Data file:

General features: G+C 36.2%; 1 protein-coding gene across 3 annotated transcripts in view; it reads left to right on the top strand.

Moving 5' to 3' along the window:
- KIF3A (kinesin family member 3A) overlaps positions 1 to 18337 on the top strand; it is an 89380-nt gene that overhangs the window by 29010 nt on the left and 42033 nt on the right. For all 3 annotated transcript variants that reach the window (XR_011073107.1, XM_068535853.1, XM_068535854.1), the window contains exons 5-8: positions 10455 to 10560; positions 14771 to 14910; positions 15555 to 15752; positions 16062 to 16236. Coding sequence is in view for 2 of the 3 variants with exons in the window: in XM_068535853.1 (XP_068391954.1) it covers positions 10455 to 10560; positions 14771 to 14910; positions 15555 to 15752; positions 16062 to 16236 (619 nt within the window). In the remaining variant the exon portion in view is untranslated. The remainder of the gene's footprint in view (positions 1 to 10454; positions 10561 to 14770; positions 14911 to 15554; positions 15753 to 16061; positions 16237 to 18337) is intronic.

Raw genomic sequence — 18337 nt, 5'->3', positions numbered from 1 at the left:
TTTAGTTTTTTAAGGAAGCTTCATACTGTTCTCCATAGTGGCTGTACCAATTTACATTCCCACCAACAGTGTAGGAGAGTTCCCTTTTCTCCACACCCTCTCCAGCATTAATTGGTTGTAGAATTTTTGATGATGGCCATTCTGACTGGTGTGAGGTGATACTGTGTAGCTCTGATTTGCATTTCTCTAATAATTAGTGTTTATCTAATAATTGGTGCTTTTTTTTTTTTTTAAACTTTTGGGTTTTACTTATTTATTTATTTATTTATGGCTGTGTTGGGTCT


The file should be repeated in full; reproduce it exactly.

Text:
General features: G+C 36.2%; 1 protein-coding gene across 3 annotated transcripts in view; it reads left to right on the top strand.

Moving 5' to 3' along the window:
- KIF3A (kinesin family member 3A) overlaps positions 1 to 18337 on the top strand; it is an 89380-nt gene that overhangs the window by 29010 nt on the left and 42033 nt on the right. For all 3 annotated transcript variants that reach the window (XR_011073107.1, XM_068535853.1, XM_068535854.1), the window contains exons 5-8: positions 10455 to 10560; positions 14771 to 14910; positions 15555 to 15752; positions 16062 to 16236. Coding sequence is in view for 2 of the 3 variants with exons in the window: in XM_068535853.1 (XP_068391954.1) it covers positions 10455 to 10560; positions 14771 to 14910; positions 15555 to 15752; positions 16062 to 16236 (619 nt within the window). In the remaining variant the exon portion in view is untranslated. The remainder of the gene's footprint in view (positions 1 to 10454; positions 10561 to 14770; positions 14911 to 15554; positions 15753 to 16061; positions 16237 to 18337) is intronic.

Raw genomic sequence — 18337 nt, 5'->3', positions numbered from 1 at the left:
TTTAGTTTTTTAAGGAAGCTTCATACTGTTCTCCATAGTGGCTGTACCAATTTACATTCCCACCAACAGTGTAGGAGAGTTCCCTTTTCTCCACACCCTCTCCAGCATTAATTGGTTGTAGAATTTTTGATGATGGCCATTCTGACTGGTGTGAGGTGATACTGTGTAGCTCTGATTTGCATTTCTCTAATAATTAGTGTTTATCTAATAATTGGTGCTTTTTTTTTTTTTTAAACTTTTGGGTTTTACTTATTTATTTATTTATTTATGGCTGTGTTGGGTCT